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Finkelstein is one of the big names in management/leadership circles. He’s the director of Tuck’s Center for Leadership at Dartmouth College, and a consultant and speaker to senior executives around the globe. So when he speaks (or writes), it’s wise… Continue Reading →
Are you new to your job and feeling out of your depth and overwhelmed? If so, you probably have more to offer than you realize. In a rapidly changing world, being new, naïve, and even clueless can be an asset. According to author Liz Wiseman, the willingness to learn can be more valuable than mastery, and rookie smarts is often more beneficial to an organization than veteran comfort.
Wiseman doesn’t suggest that experience is a bad thing. Nobody wants their airline pilots, or their bridge builders, or their concert pianists to be rookies. But, while experience provides a distinct advantage in a stable field, it can actually impede progress in an unstable or rapidly evolving arena.
At social occasions I hear a similar complaint repeated over and over: “I’m too busy. I’ve got to find some way to cut down on some of my activities.” I recommend the new book Essentialism, by Greg McKeown, as a way to decide which activities to cut and which to keep.
According to McKeown, Essentialism is not about how to get more things done; it’s about how to get the right things done. It doesn’t mean just doing less. It’s about doing only what is essential so you can operate at your highest point of contribution.
by Alan Deutschman. (2010). New York: Portfolio/Penguin. 182 pages.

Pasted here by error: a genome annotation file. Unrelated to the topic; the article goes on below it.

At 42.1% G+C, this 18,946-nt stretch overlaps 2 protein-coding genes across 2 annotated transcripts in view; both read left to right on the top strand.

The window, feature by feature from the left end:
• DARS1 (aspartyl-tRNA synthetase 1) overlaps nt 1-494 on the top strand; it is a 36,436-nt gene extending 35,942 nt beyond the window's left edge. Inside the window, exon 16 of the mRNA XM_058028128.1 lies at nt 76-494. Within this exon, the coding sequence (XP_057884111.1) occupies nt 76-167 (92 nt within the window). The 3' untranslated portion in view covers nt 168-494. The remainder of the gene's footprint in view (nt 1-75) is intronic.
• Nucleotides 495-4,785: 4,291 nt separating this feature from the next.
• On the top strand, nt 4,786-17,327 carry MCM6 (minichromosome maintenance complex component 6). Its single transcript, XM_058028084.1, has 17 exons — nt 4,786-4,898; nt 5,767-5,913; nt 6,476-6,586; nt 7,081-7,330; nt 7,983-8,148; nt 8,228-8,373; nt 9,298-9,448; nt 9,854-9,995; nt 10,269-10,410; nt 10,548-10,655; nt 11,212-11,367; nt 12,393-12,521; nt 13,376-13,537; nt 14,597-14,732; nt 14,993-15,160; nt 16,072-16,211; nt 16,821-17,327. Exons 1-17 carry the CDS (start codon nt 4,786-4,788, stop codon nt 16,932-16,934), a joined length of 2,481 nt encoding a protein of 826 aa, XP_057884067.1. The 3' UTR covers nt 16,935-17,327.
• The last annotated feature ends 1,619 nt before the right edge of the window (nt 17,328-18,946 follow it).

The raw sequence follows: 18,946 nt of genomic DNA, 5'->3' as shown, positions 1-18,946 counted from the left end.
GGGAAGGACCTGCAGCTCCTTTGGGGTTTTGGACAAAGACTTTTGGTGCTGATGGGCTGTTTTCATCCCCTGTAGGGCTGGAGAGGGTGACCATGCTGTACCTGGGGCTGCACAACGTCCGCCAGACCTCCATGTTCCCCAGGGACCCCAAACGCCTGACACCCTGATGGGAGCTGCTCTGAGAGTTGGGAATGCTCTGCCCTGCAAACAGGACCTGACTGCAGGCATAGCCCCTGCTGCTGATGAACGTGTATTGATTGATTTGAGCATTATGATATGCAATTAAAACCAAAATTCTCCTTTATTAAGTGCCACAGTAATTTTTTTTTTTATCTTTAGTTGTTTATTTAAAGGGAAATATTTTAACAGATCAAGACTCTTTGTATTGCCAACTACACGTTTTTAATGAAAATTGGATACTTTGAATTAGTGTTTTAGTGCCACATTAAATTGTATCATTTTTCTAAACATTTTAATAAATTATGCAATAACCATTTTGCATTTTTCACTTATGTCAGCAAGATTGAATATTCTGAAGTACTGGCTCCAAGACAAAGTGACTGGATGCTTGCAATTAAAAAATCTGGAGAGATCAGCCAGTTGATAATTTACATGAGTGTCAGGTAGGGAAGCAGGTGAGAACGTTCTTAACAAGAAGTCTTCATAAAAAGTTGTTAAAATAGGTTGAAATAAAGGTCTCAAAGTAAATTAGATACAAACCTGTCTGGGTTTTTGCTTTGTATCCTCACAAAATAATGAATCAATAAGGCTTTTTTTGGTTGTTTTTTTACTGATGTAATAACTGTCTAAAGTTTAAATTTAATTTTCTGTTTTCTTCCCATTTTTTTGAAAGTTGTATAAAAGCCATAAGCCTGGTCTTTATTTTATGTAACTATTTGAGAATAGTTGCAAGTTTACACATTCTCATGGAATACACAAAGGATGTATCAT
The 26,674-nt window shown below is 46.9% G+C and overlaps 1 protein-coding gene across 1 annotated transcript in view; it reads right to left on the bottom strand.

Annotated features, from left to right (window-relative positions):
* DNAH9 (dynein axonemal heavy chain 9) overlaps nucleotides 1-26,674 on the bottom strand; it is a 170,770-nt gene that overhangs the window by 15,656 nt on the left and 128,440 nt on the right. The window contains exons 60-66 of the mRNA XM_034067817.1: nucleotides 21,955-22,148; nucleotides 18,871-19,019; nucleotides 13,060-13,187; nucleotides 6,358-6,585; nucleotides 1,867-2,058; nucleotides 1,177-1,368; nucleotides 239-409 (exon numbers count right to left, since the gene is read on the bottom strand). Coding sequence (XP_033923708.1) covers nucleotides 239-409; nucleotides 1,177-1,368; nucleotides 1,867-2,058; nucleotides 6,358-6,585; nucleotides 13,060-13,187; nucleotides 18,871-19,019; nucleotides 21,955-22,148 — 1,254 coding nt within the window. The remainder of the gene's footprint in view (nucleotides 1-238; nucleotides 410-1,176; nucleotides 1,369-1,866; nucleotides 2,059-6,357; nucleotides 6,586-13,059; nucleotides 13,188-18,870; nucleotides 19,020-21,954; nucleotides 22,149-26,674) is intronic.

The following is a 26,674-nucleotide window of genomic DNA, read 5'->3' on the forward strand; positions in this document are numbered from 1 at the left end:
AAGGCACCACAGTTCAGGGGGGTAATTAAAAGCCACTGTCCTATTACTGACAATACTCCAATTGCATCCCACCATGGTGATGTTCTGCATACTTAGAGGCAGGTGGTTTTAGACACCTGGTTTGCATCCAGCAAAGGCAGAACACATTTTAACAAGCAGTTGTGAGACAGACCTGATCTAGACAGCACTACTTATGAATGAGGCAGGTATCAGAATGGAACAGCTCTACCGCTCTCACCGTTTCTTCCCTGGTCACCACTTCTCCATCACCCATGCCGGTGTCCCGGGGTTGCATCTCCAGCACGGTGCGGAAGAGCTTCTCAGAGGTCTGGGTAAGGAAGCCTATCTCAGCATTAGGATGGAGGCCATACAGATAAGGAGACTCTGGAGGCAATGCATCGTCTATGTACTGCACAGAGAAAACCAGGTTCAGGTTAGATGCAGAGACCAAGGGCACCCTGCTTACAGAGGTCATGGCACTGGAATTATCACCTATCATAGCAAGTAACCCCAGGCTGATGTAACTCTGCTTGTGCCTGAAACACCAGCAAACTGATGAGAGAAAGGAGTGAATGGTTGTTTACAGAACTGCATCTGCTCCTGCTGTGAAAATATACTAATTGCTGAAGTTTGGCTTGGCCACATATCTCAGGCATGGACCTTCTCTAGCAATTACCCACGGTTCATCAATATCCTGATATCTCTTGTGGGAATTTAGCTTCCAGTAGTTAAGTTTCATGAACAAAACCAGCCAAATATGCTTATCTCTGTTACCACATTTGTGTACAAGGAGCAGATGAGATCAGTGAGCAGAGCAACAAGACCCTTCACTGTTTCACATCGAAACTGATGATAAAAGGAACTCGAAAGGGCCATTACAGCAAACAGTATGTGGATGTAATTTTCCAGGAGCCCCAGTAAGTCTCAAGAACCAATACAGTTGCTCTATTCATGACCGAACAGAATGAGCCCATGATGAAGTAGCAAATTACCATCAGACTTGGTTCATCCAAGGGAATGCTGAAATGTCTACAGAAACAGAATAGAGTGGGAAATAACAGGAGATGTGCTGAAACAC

Reviewed by Diane Byington, Ph.D.
Deutschman starts out with a little-known story about Martin Luther King, Jr. In 1962, King was speaking at a gathering of the Southern Christian Leadership Conference and, in the middle of his speech, a white man jumped on the stage and punched him in the face several times so hard that he staggered backward and spun half around. He managed to turn back to face his assailant and then he dropped his arms, refusing to defend himself. The man was pulled away, but King insisted on talking to him privately, and he refused to press charges. King’s speech at that meeting was on nonviolence, but his refusal to fight back inspired his followers far more than his eloquent words.
Deutschman’s proposition is that we need to see our leaders “walking the walk” as well as “talking the talk” if we are going to be willing to follow them through difficult circumstances. As a journalist, he has a suitcase full of stories about leaders who successfully walked the walk, and as a result made significant changes in their environments. The stories were fun, and included tales that ranged from Eleanor Roosevelt to Jeff Bezos of Amazon, and a host of others. Reading these stories was the best part of the book.